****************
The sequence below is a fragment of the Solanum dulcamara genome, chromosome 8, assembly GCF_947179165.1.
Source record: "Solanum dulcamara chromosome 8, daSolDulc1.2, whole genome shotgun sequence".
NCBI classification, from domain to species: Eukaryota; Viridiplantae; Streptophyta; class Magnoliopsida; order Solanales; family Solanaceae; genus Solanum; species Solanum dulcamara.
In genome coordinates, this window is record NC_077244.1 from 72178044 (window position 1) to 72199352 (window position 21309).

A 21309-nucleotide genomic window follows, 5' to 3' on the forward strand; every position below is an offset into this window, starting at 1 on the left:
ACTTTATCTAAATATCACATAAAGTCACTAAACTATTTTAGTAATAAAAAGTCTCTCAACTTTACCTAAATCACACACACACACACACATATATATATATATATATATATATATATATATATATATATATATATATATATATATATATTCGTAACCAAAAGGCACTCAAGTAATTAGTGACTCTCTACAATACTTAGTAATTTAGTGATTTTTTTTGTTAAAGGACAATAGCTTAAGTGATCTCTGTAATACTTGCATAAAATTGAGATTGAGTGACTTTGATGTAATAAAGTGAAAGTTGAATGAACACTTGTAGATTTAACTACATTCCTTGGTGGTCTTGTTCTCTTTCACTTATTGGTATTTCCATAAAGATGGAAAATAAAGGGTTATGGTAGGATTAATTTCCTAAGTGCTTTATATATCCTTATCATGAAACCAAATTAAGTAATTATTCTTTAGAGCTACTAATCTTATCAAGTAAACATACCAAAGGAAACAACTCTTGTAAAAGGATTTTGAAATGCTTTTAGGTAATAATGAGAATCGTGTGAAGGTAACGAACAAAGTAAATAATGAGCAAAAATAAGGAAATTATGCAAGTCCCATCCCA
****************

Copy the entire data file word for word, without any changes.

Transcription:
The sequence below is a fragment of the Solanum dulcamara genome, chromosome 8, assembly GCF_947179165.1.
Source record: "Solanum dulcamara chromosome 8, daSolDulc1.2, whole genome shotgun sequence".
NCBI classification, from domain to species: Eukaryota; Viridiplantae; Streptophyta; class Magnoliopsida; order Solanales; family Solanaceae; genus Solanum; species Solanum dulcamara.
In genome coordinates, this window is record NC_077244.1 from 72178044 (window position 1) to 72199352 (window position 21309).

A 21309-nucleotide genomic window follows, 5' to 3' on the forward strand; every position below is an offset into this window, starting at 1 on the left:
ACTTTATCTAAATATCACATAAAGTCACTAAACTATTTTAGTAATAAAAAGTCTCTCAACTTTACCTAAATCACACACACACACACACATATATATATATATATATATATATATATATATATATATATATATATATATATATATATATTCGTAACCAAAAGGCACTCAAGTAATTAGTGACTCTCTACAATACTTAGTAATTTAGTGATTTTTTTTGTTAAAGGACAATAGCTTAAGTGATCTCTGTAATACTTGCATAAAATTGAGATTGAGTGACTTTGATGTAATAAAGTGAAAGTTGAATGAACACTTGTAGATTTAACTACATTCCTTGGTGGTCTTGTTCTCTTTCACTTATTGGTATTTCCATAAAGATGGAAAATAAAGGGTTATGGTAGGATTAATTTCCTAAGTGCTTTATATATCCTTATCATGAAACCAAATTAAGTAATTATTCTTTAGAGCTACTAATCTTATCAAGTAAACATACCAAAGGAAACAACTCTTGTAAAAGGATTTTGAAATGCTTTTAGGTAATAATGAGAATCGTGTGAAGGTAACGAACAAAGTAAATAATGAGCAAAAATAAGGAAATTATGCAAGTCCCATCCCA